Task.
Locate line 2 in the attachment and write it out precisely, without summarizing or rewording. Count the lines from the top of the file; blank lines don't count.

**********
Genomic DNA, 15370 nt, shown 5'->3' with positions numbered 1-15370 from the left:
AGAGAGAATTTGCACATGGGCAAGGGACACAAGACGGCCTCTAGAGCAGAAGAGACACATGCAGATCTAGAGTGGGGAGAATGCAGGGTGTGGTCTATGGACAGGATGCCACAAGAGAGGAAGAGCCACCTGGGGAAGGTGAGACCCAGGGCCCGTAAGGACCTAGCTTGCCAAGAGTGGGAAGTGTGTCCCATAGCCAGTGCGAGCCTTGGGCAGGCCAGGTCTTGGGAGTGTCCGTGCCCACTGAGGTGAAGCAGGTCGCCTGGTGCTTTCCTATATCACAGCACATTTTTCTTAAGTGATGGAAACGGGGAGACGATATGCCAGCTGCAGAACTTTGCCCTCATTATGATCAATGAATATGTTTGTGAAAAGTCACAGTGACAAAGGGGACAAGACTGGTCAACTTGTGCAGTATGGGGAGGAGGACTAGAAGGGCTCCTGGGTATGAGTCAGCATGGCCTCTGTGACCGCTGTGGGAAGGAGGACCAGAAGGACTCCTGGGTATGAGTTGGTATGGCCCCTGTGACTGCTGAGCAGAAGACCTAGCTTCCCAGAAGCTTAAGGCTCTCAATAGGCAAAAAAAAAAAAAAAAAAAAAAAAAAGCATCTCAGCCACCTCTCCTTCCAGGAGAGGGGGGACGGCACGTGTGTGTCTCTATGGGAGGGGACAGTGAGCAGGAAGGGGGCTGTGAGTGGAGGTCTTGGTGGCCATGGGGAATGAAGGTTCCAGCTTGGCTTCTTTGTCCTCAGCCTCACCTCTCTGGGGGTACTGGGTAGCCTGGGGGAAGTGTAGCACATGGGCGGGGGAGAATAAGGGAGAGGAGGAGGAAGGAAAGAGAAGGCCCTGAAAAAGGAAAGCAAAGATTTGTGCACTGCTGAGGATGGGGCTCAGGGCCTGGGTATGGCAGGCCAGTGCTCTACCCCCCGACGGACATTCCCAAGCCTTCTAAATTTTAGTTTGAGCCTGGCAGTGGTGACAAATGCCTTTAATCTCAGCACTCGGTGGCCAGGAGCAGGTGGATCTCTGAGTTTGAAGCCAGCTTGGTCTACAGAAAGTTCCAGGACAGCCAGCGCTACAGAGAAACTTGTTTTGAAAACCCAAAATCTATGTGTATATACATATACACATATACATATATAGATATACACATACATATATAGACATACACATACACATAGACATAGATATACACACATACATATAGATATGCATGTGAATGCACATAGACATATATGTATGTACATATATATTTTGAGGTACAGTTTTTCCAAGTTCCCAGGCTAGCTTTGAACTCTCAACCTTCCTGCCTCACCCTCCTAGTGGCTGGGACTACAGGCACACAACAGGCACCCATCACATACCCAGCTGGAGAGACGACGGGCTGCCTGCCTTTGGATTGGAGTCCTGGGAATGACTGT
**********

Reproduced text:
AGAGAGAATTTGCACATGGGCAAGGGACACAAGACGGCCTCTAGAGCAGAAGAGACACATGCAGATCTAGAGTGGGGAGAATGCAGGGTGTGGTCTATGGACAGGATGCCACAAGAGAGGAAGAGCCACCTGGGGAAGGTGAGACCCAGGGCCCGTAAGGACCTAGCTTGCCAAGAGTGGGAAGTGTGTCCCATAGCCAGTGCGAGCCTTGGGCAGGCCAGGTCTTGGGAGTGTCCGTGCCCACTGAGGTGAAGCAGGTCGCCTGGTGCTTTCCTATATCACAGCACATTTTTCTTAAGTGATGGAAACGGGGAGACGATATGCCAGCTGCAGAACTTTGCCCTCATTATGATCAATGAATATGTTTGTGAAAAGTCACAGTGACAAAGGGGACAAGACTGGTCAACTTGTGCAGTATGGGGAGGAGGACTAGAAGGGCTCCTGGGTATGAGTCAGCATGGCCTCTGTGACCGCTGTGGGAAGGAGGACCAGAAGGACTCCTGGGTATGAGTTGGTATGGCCCCTGTGACTGCTGAGCAGAAGACCTAGCTTCCCAGAAGCTTAAGGCTCTCAATAGGCAAAAAAAAAAAAAAAAAAAAAAAAAAGCATCTCAGCCACCTCTCCTTCCAGGAGAGGGGGGACGGCACGTGTGTGTCTCTATGGGAGGGGACAGTGAGCAGGAAGGGGGCTGTGAGTGGAGGTCTTGGTGGCCATGGGGAATGAAGGTTCCAGCTTGGCTTCTTTGTCCTCAGCCTCACCTCTCTGGGGGTACTGGGTAGCCTGGGGGAAGTGTAGCACATGGGCGGGGGAGAATAAGGGAGAGGAGGAGGAAGGAAAGAGAAGGCCCTGAAAAAGGAAAGCAAAGATTTGTGCACTGCTGAGGATGGGGCTCAGGGCCTGGGTATGGCAGGCCAGTGCTCTACCCCCCGACGGACATTCCCAAGCCTTCTAAATTTTAGTTTGAGCCTGGCAGTGGTGACAAATGCCTTTAATCTCAGCACTCGGTGGCCAGGAGCAGGTGGATCTCTGAGTTTGAAGCCAGCTTGGTCTACAGAAAGTTCCAGGACAGCCAGCGCTACAGAGAAACTTGTTTTGAAAACCCAAAATCTATGTGTATATACATATACACATATACATATATAGATATACACATACATATATAGACATACACATACACATAGACATAGATATACACACATACATATAGATATGCATGTGAATGCACATAGACATATATGTATGTACATATATATTTTGAGGTACAGTTTTTCCAAGTTCCCAGGCTAGCTTTGAACTCTCAACCTTCCTGCCTCACCCTCCTAGTGGCTGGGACTACAGGCACACAACAGGCACCCATCACATACCCAGCTGGAGAGACGACGGGCTGCCTGCCTTTGGATTGGAGTCCTGGGAATGACTGT